A Scott County judge on Friday found a Davenport man guilty for a robbery and shooting that left Brady Tumlinson dead and his girlfriend seriously injured in their home in September 2017.
District Court Judge Henry Latham found Christopher Dixon, 36, guilty of first-degree murder, first-degree robbery and conspiracy to commit a forcible felony.
Dixon faces a mandatory sentence of life in prison without parole plus up to 35 years in prison when he is sentenced Nov. 27.
He is the last of five men who have either been tried or pleaded guilty in connection with the death of Tumlinson, 20.
“We are feeling very grateful for the verdict,” First Assistant Scott County Attorney Amy DeVine said. “While we felt very confident with the evidence of the defendant's guilt, you just can't ever know for sure what a judge or jury will decide. It definitely was a huge relief for Brady's family and Jacey (Grubbs) and her family as well that all five people responsible were held accountable for their actions."
The case also was tried by Assistant Scott County Attorney Caleb Copley.
Joel Walker, one of Dixon’s attorneys, said “we are definitely planning to appeal” after Dixon is sentenced.
Dixon also was represented by Russ Dircks.
Dixon waived his right to a jury trial and opted instead to have his case decided by the judge. His trial began Aug. 26 and wrapped up Aug. 29.
Prosecutors say Dixon, Tristin Alderman, 23, D'marithe Culbreath, 22, Nakita Wiseman, 23, and Darell Williams, 20, conspired to rob Tumlinson of drugs and money in the early morning hours of Sept. 22, 2017, at his South Nevada Avenue home.
Tumlinson and Grubbs were asleep in their bedroom when they were shot multiple times. Tumlinson fired back in self-defense, hitting one of the intruders.
Grubbs suffered life-threatening injuries but survived. Tumlinson was pronounced dead at the scene.
Culbreath was later treated for a gunshot wound to the head.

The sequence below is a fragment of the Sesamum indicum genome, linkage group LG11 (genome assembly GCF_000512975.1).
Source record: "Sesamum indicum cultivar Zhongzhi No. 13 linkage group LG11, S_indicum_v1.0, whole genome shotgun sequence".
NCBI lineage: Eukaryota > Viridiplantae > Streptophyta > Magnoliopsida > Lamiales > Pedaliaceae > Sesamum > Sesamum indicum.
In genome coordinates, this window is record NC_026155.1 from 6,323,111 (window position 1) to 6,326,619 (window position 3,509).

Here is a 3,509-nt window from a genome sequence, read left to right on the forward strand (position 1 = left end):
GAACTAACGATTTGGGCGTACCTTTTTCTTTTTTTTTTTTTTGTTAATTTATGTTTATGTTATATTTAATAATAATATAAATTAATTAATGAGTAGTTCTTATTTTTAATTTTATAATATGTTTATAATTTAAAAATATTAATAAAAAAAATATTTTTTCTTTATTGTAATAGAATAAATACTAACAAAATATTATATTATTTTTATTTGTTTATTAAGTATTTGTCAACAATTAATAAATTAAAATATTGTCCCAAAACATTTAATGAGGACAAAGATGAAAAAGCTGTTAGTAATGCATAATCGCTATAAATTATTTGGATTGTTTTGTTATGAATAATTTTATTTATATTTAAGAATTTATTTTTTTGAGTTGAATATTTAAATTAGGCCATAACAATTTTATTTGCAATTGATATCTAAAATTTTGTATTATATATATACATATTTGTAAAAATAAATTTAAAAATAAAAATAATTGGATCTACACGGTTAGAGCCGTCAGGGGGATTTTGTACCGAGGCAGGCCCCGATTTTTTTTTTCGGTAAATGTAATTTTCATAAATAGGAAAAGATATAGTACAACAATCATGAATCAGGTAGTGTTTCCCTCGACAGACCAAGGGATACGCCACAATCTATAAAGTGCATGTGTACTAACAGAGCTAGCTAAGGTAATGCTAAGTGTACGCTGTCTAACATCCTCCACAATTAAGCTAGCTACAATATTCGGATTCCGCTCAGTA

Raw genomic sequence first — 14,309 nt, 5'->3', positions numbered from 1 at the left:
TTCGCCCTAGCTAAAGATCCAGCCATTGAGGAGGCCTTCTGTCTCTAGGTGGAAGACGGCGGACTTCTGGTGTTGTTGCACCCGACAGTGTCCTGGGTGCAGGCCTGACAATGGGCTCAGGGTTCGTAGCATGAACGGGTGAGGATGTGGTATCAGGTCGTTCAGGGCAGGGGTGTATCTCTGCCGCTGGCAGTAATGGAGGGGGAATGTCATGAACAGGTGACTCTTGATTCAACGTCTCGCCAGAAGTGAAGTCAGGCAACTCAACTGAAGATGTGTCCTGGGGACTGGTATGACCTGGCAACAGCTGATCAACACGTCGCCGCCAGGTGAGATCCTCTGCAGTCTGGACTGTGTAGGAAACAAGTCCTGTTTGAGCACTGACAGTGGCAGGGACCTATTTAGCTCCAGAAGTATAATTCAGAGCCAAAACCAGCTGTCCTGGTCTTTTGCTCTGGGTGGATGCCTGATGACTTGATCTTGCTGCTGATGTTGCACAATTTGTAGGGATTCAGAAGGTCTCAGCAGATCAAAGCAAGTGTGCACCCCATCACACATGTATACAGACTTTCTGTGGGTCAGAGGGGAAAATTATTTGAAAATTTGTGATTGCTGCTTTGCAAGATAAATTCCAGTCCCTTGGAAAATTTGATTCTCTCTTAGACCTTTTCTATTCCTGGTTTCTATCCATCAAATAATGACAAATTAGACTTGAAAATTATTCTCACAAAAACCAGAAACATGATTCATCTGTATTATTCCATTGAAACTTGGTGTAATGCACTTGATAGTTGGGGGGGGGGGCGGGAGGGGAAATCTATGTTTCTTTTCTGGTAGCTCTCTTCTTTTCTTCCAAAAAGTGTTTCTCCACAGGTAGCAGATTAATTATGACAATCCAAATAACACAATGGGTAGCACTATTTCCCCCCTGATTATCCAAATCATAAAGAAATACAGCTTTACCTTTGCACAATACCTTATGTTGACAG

Prosecutor say Alderman was the mastermind behind the attempted robbery and recruited Wiseman and Dixon. Dixon then recruited Williams, his stepson, and Culbreath.
Video surveillance in the area showed two cars passing by Tumlinson’s home, and cell tower evidence indicated the men were in the general area when the video was taken, Latham said as he delivered his verdict.
According to trial testimony, the men parked the cars a few blocks away and walked towards Tumlinson’s home.
Latham said although the evidence is not clear where Dixon was when the actual robbery occurred, it is clear that he was with the four others who were running from the direction of Tumlinson’s home.
After the robbery, there were phone calls and text messages between the men that “overwhelmingly supports the fact the defendant was present when the incident occurred,” Latham said.
Latham said Dixon’s statements to police that he was just a drug dealer and not involved in any homicide were not credible. The judge pointed to the testimony of a Davenport police officer who said the text messages and recorded activity of Dixon that day was not typical of a drug transaction.
“The only reasonable conclusion which can be drawn from the evidence is the defendant was with Alderman at and prior to this home invasion that resulted in Brady Tumlinson’s death,” Latham said. “Additionally, the defendant was communicating with Williams and Culbreath to involve them and he accompanied them to Brady Tumlinson’s home to carry out the plan.”
Alderman and Culbreath were convicted in December and are serving life in prison. Wiseman pleaded guilty to first-degree burglary and second-degree robbery and was sentenced in December to up to 35 years in prison.
Williams pleaded guilty earlier this year to first-degree burglary and was sentenced in September to up to 25 years in prison.